The Paris climate summit has come too late for Ioane Teitiota from the Pacific island nation of Kiribati, who made history when his case for asylum in New Zealand was rejected in September.
His claim for protection was based on the effects of climate change. Kiribati president Anote Tong has argued that his citizens should be able to migrate with “dignity”, and a survey released at the Paris summit suggests that people in more than 70 percent of households in Kiribati and Tuvalu, and 35 percent of those in Nauru, would consider migrating because of climate stresses.
Hundreds of millions of people across the globe are exposed to environmental risk and this number is likely to grow. UK government research has developed alternative scenarios to identify populations living in cities on floodplains who are potentially exposed to environmental risk. In Southeast Asia numbers were projected to rise from seven million in 2000 to between 30 million and 49 million by 2060. In Africa, a similar exercise projected a rise from two million in 2000 to between 26 million and 36 million by 2060.
To go, or not to go
But being at risk does not necessarily mean these people will migrate to escape it. Even if they were to move, these findings say nothing about the distance people would travel. Most migration is internal within states or, when international, to the next safe place—typically a neighbouring country.
Perhaps more seriously, many people who are especially vulnerable to the effects of climate change lack the physical, financial or social resources to move. The result is potentially hundreds of millions of people effectively trapped in places where they are exposed to significant environmental hazard.
It’s a mistake to imagine that climate change is simply a trigger mechanism that causes people to migrate. Trapped populations, including the elderly or children, are more vulnerable to the effects of climate change and less able to migrate. They are more prone to humanitarian emergencies or future displacement. Relocation away from risk could help, but should respect the rights and dignity of migrants. Facilitated migration could also help avoid future displacement and emergencies, but this requires significant political will and international cooperation.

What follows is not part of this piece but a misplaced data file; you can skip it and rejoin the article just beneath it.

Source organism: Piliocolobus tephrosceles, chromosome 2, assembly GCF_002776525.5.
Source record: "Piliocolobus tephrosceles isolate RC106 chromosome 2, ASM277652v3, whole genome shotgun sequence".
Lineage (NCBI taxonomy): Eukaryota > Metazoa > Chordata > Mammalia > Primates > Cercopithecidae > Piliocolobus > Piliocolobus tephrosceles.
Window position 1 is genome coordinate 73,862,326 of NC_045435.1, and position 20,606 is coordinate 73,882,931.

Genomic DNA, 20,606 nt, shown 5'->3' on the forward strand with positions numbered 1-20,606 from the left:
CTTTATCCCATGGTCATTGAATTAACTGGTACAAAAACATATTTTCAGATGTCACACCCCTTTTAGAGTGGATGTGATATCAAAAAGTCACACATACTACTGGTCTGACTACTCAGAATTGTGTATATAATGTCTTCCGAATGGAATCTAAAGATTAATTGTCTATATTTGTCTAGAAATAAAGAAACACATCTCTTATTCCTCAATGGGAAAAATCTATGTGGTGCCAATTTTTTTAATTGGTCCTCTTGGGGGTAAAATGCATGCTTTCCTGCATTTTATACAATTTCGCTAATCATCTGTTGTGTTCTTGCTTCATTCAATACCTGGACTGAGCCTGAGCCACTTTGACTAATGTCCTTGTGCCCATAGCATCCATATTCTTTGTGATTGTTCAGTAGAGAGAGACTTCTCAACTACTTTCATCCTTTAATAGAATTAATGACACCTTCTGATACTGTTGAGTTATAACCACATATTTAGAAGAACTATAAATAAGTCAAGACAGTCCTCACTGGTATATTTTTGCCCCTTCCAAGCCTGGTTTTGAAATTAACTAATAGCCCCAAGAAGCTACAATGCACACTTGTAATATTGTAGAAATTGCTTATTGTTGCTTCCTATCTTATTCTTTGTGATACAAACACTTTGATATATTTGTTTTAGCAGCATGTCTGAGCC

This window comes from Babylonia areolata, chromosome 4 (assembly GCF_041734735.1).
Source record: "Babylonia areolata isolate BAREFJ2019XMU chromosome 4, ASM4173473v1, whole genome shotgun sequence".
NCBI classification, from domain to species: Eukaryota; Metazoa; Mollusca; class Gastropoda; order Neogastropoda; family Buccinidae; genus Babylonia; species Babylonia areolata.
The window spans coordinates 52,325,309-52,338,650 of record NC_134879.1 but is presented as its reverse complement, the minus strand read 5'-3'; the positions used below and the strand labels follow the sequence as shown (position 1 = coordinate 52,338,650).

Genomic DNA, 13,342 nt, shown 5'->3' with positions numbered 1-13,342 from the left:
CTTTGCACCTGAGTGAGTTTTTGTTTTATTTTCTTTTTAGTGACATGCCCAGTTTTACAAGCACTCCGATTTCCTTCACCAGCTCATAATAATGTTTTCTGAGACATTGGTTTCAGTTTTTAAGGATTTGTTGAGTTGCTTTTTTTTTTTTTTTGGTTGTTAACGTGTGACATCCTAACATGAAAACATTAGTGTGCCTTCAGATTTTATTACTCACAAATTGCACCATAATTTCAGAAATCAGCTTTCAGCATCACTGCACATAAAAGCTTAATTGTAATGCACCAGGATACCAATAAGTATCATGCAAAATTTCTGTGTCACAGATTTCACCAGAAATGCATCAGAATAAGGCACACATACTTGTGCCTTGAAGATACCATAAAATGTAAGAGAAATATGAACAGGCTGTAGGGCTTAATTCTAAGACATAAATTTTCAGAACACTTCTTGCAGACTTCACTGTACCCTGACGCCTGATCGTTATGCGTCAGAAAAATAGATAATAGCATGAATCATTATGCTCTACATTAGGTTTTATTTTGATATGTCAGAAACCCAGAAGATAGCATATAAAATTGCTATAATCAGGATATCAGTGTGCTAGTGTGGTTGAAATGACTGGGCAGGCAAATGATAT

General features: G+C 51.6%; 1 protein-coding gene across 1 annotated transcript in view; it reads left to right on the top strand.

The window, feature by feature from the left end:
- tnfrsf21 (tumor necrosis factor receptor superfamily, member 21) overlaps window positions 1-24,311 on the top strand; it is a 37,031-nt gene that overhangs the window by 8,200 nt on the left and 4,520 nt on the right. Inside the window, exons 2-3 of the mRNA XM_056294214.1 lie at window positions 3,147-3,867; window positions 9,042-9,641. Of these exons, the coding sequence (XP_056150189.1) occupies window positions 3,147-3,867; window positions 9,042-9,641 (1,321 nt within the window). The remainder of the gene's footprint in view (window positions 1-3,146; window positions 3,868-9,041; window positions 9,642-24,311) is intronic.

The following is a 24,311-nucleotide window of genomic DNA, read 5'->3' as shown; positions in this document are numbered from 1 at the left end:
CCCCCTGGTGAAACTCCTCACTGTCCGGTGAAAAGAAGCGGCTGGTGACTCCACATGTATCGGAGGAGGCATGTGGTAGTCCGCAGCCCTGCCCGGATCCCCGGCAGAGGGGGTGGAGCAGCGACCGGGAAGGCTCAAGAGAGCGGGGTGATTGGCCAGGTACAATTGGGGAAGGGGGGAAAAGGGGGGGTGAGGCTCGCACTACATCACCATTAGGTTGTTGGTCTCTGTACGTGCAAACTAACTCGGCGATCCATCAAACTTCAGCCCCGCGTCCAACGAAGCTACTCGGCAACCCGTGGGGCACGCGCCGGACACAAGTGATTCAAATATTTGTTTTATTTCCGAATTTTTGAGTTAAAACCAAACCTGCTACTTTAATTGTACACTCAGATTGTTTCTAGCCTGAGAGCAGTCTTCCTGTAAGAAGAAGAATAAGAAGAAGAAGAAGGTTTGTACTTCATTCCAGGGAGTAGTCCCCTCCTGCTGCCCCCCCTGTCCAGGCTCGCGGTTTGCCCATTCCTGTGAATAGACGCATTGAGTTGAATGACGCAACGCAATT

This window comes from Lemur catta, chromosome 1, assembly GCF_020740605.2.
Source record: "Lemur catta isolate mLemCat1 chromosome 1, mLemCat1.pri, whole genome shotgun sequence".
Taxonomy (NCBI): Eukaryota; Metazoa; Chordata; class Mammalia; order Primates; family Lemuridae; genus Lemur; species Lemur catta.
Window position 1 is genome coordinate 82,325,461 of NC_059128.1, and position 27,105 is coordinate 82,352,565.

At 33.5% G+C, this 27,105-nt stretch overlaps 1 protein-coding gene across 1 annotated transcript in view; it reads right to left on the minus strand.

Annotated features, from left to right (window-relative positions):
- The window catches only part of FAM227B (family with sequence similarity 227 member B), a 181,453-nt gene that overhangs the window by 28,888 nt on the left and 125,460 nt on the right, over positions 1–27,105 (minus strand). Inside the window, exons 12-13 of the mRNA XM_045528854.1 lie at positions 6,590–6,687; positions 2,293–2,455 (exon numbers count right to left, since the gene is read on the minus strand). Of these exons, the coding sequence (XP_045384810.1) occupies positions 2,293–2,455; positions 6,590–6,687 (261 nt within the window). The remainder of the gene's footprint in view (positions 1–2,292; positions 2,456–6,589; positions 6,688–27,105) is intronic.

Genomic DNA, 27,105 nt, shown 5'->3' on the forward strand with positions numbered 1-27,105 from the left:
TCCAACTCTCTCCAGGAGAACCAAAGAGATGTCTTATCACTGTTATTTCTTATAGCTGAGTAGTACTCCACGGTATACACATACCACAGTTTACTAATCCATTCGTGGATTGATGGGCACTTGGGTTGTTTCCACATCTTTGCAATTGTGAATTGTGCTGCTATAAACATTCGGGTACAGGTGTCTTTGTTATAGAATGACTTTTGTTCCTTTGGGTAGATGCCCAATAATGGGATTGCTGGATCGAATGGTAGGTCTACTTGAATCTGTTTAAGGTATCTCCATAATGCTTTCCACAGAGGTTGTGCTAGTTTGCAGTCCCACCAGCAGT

Political responses have lagged behind the problem. Research suggests that decision-makers’ views are mostly shaped by past responses to refugee issues—meaning climate change is seen as something that could shape the future migration rather than something that is happening now and will only intensify in the future.
Displaced people need to be protected. Since 2008, one person per second—or more than 26 million a year—have been displaced, mainly by extreme weather events. Some 97 percent of this has happened in developing countries in Asia and Africa. In October, the Nansen Initiative led by the Swiss and Norwegian governments, was endorsed by 114 nations, who have agreed to enhance the humanitarian help available to people who cross borders as a result of climate-related disasters.
An effective migration and mobility agenda means recognising that migration is a key way for people to protect themselves and their families from climate change. The benefit of such an approach is that provisions for mobility can offset the future risk of forced displacement. This requires safe channels that can enable both permanent and temporary migration while protecting migrants’ rights. It requires access to services for these migrants and their family members, while also enabling them to send money and resources back to their family members.
We must think of migration as not always being a crisis and migrants not necessarily as victims, but recognise instead that migration can be a potentially positive and powerful force that helps people to make choices to sustain their livelihoods. Doing this means seeing migration not as part of the problem, but as an important part of the solution to the effects of climate change.